As NPR reported: “Before the contract, the farmers would drag themselves out into the field only when the village whistle blew, marking the start of the work day. After the contract, the families went out before dawn.”
We all secretly competed. Everyone wanted to produce more than the next person.
Yen Jingchang explained: “We all secretly competed. Everyone wanted to produce more than the next person.”
Self-interest and reward allowed the same farmers on the same land to grow five times the amount of food grown when everyone – and therefore no one – owned the land.
NPR reported that the “huge harvest gave them away. Local officials figured out that the farmers had divided up the land, and word of what had happened in Xiaogang made its way up the Communist Party chain of command.”
The farmers worried that they would be executed, but they were lucky to have taken this risk just as Deng Xiaoping was coming to power. Deng and his lieutenants were deciding to allow a little Adam Smith to creep in and give a boost to the moribund socialism that had, by that time, killed millions of Chinese.
On the one hand, it is a great relief to see the horrific socialism of Mao thaw enough to allow at least some version of private property and profit to exist. Yet it is an immeasurable calamity that tens of millions of Chinese had to die before the Chinese discovered the horrors that come when a government tries to enforce complete socialism. Let’s hope today’s American socialists will realize that violence is not an aberration but a necessary tool if you want a society made “equal” by redistribution of wealth and property.
Excerpted from The Case Against Socialism by Rand Paul. Copyright 2019 by Rand Paul. Published with permission from Broadside Books and HarperCollins Publishers.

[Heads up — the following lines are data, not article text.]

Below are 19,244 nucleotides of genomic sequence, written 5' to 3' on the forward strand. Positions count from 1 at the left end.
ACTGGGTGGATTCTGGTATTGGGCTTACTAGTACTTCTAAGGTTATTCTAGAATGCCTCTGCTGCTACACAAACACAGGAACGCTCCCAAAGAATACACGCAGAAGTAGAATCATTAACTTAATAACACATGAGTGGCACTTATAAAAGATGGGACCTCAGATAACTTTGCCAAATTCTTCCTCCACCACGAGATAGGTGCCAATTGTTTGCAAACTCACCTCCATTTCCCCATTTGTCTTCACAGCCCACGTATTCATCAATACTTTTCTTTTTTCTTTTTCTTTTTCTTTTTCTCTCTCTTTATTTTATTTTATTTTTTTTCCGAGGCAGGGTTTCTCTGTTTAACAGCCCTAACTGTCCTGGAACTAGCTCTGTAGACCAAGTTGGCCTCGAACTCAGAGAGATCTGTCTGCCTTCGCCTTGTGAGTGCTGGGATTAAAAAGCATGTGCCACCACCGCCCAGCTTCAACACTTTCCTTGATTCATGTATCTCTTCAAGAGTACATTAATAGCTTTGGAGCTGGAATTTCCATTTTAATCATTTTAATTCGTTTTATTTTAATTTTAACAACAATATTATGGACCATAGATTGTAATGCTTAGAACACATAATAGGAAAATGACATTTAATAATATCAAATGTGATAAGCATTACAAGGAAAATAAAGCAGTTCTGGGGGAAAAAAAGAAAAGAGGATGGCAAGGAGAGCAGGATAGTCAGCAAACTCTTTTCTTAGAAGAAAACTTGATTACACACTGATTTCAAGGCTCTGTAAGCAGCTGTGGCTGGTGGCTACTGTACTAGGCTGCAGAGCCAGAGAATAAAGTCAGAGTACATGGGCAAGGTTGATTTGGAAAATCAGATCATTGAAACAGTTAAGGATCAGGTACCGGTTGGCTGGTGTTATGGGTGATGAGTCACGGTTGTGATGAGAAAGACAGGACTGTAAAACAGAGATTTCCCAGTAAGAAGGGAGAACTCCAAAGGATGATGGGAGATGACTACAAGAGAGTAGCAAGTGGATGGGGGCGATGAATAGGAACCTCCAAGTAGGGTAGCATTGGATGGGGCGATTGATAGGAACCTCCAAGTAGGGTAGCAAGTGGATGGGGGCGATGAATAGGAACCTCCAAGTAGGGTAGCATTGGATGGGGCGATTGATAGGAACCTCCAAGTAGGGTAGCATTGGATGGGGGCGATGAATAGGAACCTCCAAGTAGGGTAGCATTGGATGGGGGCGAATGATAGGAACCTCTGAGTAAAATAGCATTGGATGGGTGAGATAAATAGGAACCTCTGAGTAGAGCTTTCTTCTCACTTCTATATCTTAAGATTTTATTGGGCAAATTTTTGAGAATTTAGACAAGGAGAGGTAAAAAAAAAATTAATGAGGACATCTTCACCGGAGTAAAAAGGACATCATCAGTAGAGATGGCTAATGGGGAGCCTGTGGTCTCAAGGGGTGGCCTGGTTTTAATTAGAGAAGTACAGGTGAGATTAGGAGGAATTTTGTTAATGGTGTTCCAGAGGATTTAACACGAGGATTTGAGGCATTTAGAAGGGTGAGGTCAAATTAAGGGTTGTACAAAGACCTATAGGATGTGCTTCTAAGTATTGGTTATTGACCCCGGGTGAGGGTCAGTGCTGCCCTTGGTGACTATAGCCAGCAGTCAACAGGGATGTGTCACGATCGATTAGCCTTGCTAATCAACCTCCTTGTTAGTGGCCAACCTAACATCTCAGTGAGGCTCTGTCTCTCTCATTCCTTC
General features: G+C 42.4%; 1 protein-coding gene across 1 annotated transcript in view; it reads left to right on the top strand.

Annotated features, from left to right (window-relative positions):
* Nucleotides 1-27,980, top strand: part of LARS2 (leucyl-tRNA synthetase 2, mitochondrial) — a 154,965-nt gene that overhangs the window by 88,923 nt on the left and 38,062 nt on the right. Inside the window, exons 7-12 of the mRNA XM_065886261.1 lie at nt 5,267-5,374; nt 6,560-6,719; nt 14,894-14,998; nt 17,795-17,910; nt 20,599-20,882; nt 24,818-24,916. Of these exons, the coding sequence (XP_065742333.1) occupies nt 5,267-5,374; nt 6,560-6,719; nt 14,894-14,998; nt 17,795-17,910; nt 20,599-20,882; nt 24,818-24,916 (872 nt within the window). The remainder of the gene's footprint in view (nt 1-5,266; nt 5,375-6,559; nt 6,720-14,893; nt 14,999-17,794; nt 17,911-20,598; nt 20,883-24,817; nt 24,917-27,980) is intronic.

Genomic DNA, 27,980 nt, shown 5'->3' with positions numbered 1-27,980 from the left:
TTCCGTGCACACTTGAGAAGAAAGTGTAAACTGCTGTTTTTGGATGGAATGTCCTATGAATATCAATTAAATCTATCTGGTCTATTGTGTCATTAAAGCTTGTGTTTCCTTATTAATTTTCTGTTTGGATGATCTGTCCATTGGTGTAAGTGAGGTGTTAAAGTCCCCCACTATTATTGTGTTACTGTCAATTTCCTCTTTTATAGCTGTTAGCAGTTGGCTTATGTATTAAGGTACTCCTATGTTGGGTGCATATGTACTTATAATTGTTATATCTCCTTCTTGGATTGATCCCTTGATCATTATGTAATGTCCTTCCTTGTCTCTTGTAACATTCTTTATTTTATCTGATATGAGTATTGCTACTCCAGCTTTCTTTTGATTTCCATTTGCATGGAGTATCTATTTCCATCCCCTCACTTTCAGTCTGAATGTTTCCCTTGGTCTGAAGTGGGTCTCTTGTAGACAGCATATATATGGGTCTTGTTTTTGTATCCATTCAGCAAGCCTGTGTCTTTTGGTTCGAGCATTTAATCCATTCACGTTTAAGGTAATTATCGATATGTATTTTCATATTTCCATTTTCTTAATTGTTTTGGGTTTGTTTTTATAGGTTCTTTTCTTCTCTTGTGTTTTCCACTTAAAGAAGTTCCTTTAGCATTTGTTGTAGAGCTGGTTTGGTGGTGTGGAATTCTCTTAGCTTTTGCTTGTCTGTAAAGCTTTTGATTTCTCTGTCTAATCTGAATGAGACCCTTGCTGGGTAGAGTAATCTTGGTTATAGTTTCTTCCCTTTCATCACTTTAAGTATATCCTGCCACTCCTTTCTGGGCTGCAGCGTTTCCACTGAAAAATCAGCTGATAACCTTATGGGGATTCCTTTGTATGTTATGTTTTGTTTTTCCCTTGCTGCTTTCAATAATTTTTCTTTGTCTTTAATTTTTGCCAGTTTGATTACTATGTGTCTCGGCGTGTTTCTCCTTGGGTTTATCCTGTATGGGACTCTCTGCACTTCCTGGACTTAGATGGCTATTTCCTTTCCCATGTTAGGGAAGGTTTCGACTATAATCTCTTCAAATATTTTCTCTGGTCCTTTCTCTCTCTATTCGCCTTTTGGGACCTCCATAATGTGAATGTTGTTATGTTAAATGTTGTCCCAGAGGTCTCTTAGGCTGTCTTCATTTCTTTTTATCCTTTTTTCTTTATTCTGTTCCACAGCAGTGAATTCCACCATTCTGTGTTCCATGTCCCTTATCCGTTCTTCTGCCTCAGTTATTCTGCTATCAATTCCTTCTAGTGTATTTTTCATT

U.S. Senator Rand Paul, MD, is one of the nation’s leading advocates for liberty.
Elected to the United States Senate in 2010, Dr. Paul has proven to be an outspoken champion for constitutional liberties and fiscal responsibility. As a fierce advocate against government overreach, Dr. Paul has fought tirelessly to return government to its limited, constitutional scope. As a hardworking and dedicated physician – not a career politician – Dr. Paul came to Washington to shake things up and to make a difference.
His latest book, The Case Against Socialism, is a must-read as we head into what will prove to be a very important election in 2020. You can get your copy right here.
Notes From a Conversation With Rand Paul
By P.J. O’Rourke
In February 2014, Senator Rand Paul was considering running for the Republican presidential nomination. I went to interview him for the now (sadly) defunct Weekly Standard. It wasn’t much of an interview in the sense of “asking the hard questions” because it quickly turned into a conversation. Asking the hard questions is fun… as long as you have a low opinion of the person answering them. But conversations are what you have with people you like and admire. Below is a condensed version of that conversation:
“If I try to be a pretty good libertarian, I get attacked by the left, by the right, and by the libertarians,” said Sen. Paul, describing his own political conflictions.
This is the same message General Ferdinand Foch sent to Marshal Joseph Joffre during the First Battle of the Marne: “My center is giving way, my right is retreating, situation excellent, I am attacking” – except not in French and said with a smile.
As for political principles, Sen. Paul said, “In Washington, principled individuals are in the minority. There’s a good side to this. The majority can be influenced by public opinion.”